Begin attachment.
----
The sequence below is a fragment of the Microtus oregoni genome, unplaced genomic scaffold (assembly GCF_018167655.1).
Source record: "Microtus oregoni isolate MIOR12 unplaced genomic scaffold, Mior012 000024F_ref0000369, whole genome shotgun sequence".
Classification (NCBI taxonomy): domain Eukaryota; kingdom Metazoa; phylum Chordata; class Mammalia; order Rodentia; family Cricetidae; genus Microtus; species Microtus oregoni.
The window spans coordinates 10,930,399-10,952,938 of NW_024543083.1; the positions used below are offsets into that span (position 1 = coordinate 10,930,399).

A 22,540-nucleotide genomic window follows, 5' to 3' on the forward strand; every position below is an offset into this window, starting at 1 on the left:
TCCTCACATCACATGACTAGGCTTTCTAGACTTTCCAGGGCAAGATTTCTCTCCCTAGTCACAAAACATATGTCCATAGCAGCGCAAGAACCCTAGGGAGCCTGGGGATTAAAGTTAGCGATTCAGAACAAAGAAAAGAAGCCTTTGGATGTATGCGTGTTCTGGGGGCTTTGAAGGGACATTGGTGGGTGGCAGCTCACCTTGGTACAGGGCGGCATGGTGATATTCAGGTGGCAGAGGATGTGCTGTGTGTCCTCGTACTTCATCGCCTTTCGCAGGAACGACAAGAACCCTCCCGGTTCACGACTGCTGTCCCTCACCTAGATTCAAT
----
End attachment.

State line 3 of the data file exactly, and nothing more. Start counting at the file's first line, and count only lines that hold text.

Classification (NCBI taxonomy): domain Eukaryota; kingdom Metazoa; phylum Chordata; class Mammalia; order Rodentia; family Cricetidae; genus Microtus; species Microtus oregoni.